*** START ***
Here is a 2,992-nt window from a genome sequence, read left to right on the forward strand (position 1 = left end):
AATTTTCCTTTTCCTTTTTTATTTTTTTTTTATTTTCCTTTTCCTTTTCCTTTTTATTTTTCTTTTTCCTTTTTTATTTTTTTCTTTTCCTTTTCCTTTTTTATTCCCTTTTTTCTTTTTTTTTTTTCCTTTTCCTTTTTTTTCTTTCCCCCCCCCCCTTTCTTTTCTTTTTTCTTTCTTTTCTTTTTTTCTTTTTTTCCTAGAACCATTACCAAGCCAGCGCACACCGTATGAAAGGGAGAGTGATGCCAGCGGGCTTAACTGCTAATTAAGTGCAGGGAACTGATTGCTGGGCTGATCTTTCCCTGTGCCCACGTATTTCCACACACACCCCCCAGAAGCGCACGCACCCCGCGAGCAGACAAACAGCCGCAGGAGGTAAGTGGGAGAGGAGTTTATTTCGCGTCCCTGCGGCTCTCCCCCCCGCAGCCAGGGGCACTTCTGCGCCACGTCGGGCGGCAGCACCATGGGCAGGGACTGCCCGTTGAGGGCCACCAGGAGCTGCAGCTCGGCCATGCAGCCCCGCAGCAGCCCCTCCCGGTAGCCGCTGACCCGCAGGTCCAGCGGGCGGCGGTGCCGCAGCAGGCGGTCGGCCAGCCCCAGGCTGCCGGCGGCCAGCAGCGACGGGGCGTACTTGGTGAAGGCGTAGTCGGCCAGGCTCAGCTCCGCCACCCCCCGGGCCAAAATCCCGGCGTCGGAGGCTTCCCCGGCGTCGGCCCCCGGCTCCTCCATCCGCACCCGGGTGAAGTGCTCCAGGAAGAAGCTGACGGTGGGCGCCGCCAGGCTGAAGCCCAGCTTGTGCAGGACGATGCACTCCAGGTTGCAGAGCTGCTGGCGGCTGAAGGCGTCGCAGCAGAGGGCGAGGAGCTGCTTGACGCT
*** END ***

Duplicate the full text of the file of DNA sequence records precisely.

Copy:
Here is a 2,992-nt window from a genome sequence, read left to right on the forward strand (position 1 = left end):
AATTTTCCTTTTCCTTTTTTATTTTTTTTTTATTTTCCTTTTCCTTTTCCTTTTTATTTTTCTTTTTCCTTTTTTATTTTTTTCTTTTCCTTTTCCTTTTTTATTCCCTTTTTTCTTTTTTTTTTTTCCTTTTCCTTTTTTTTCTTTCCCCCCCCCCCTTTCTTTTCTTTTTTCTTTCTTTTCTTTTTTTCTTTTTTTCCTAGAACCATTACCAAGCCAGCGCACACCGTATGAAAGGGAGAGTGATGCCAGCGGGCTTAACTGCTAATTAAGTGCAGGGAACTGATTGCTGGGCTGATCTTTCCCTGTGCCCACGTATTTCCACACACACCCCCCAGAAGCGCACGCACCCCGCGAGCAGACAAACAGCCGCAGGAGGTAAGTGGGAGAGGAGTTTATTTCGCGTCCCTGCGGCTCTCCCCCCCGCAGCCAGGGGCACTTCTGCGCCACGTCGGGCGGCAGCACCATGGGCAGGGACTGCCCGTTGAGGGCCACCAGGAGCTGCAGCTCGGCCATGCAGCCCCGCAGCAGCCCCTCCCGGTAGCCGCTGACCCGCAGGTCCAGCGGGCGGCGGTGCCGCAGCAGGCGGTCGGCCAGCCCCAGGCTGCCGGCGGCCAGCAGCGACGGGGCGTACTTGGTGAAGGCGTAGTCGGCCAGGCTCAGCTCCGCCACCCCCCGGGCCAAAATCCCGGCGTCGGAGGCTTCCCCGGCGTCGGCCCCCGGCTCCTCCATCCGCACCCGGGTGAAGTGCTCCAGGAAGAAGCTGACGGTGGGCGCCGCCAGGCTGAAGCCCAGCTTGTGCAGGACGATGCACTCCAGGTTGCAGAGCTGCTGGCGGCTGAAGGCGTCGCAGCAGAGGGCGAGGAGCTGCTTGACGCT